and maintained, or where freight can
be moved at so small an expense. J, STERLING M0RT0H.
VT 1 1 i f I
neorasKa is inaeea tne rich feeding The following statement was received
gruunu oi me eastern capitalists, is it f rom a responsible man who says that
uuy wonuer me corporations wage hfl ha nrnnfa Ta Mr. Morn nn
,i . r
Nebraska district. 1192 Georerla districts. The former consists
Net income is what remains of the of Indiana, Ohio and Southern Michl
gross earnings after all running ex. gan. The latter, of Georgia, Florida,
penses, taxes and interest on bonds are Alabama, Mississippi, Tennessee, and
paid. It goes to the stockholders as Kentucky. These districts are old
dividends or is held as a surplus. settled, and populous, and across them
This table shows that the roads in run the great trunk lines. The roads
the Nebraska district have yielded a of these sections ought to yield greater
greater net income per mile than those profits than those of any other section desperate warfare to prevent the enact
of any other district with two excep- except those of New England and New ment of a maximum rate law?
tions, the New England and New York York. Yet the roads of the ; Indiana
districts. This fact taken without any district yield a net annual income of
explanation or analysis ought to prove only 399 per mile, and those of the
a great eye-opener to the people. But Georgia district only $352.
The following table will show the
number of engines, cars and hands per
hundred miles employed on the roads
of the three districts:
WHY IS IT
that .Nebraska roads pay so well? The
question is easily answered. The rail
and explain and that without delay:
Along about the middle of the sixties
the people of Otoe county deslrlnur a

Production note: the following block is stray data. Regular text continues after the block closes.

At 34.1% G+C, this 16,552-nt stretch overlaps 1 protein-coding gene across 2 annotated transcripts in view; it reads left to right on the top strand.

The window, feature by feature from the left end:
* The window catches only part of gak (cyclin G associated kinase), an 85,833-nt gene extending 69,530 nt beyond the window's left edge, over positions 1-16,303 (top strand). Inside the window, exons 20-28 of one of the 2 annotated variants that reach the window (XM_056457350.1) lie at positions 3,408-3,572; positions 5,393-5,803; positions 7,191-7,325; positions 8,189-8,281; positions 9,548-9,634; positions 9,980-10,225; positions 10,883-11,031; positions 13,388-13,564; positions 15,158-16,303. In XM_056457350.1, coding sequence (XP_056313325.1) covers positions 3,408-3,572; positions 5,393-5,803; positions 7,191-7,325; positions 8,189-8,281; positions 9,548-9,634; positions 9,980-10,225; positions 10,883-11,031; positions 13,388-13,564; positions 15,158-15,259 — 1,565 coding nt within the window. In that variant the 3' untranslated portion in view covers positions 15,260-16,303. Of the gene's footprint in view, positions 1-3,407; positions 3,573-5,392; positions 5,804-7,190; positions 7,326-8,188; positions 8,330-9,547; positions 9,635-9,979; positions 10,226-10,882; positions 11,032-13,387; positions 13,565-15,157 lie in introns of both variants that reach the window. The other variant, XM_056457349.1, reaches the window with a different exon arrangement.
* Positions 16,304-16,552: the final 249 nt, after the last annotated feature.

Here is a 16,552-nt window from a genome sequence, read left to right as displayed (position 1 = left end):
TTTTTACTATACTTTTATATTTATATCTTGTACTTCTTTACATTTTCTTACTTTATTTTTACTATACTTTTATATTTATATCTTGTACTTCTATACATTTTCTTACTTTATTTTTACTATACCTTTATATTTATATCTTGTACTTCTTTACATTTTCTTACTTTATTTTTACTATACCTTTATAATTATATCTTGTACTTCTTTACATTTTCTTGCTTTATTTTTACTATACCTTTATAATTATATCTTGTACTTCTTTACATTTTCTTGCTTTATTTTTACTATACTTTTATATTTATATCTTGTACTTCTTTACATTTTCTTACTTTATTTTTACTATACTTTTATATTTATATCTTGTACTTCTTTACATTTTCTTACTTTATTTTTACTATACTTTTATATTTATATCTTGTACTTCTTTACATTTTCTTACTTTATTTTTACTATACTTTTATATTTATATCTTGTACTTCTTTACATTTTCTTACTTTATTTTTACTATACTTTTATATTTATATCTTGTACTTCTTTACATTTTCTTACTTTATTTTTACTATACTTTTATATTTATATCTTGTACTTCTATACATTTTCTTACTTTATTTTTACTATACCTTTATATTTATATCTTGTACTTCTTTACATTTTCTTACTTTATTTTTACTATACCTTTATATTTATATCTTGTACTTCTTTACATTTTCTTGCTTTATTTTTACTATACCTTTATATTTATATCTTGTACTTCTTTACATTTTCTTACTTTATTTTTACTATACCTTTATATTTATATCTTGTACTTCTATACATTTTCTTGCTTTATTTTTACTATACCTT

railroad voted $150,000 in bonds for an
eastern road. This contemplated road
did not come so the bonds were left in
no fair minded man who looks into the
f acti and circumstances can escape the
conclusion that Nebraska roads have
paid a greater net income on the in
vestment than those of any other sec
To prove this we will submit the fol
lowing table showing number of en
gines, freight cars, passengers and
hands employed per 100 miles of road
in the three districts which show the
greatest net income:
No. engines 10$
No. freight cars. . 265
No. passenger cars. 8 J
No.hands emp'y'd. 262
This table shows that in the New
England district the corporations use
about three times as many engines,
freight cars and hands and six times as
many passenger cars per hundred miles
Nebraska. Georgia. Indiana.
Emgne3...... 101 14
Freight cars. .265 325
Pass. cars.... 8 J 12
Hands... 262 371
New Eng. N.
Thus we see that roads in the Indiana
district using about twice the engines, and to prttect them from any legal re
cars, and hands, yield a net income stricuons.
only one-third as great as the roads Jj
the Nebraska district.
roads have full power to rob the peoDle lne hands of the county commissioners.
and thev use it. Thav nW -li r.lDlrew? some negotiations
" " O- I wit h tho I : K Ar. 11 In ramiwl 4st .
waiuu wm will uoar. Xflev cnarire eX- afrimt. ntr n. rnHi.nfl1 tmtn TtmA rb
tortionate freight rates on all thev Iowa to east Nebraska City.
bring into the state and on all they take There were two propositions, one was
out, but the climax of extortion is
reached in the local rates which are
from two to four times as high as the
local rates in our neighboring state of
Iowa. They elect their tools to make
and administer the laws of the state.
Most, of the abovo facts and figures
to build by direct route for which the
company was to receive $150,000; the
other was to build by way of Hamburg
Iowa, for which the company was to
receive $100,000. The former way was
agreed on and the $150,000 in bonds
signed by the commissioners. -
A.man who was ushered Into Nebras
ka on commission from president Buch
anan and who never did anything for
ryieorasica except when it put money in
to his own pocket got !the possession
The . roads in the Georgia 'district
using one and a half timeihe number
of engines, cars and hands yield a net
ncome a good deal less than one-third
as great as the roads In the Nebraska
So far we have been considering, not
have beenTSccesslble to the members of and managamfiDt of the , bonds; the re-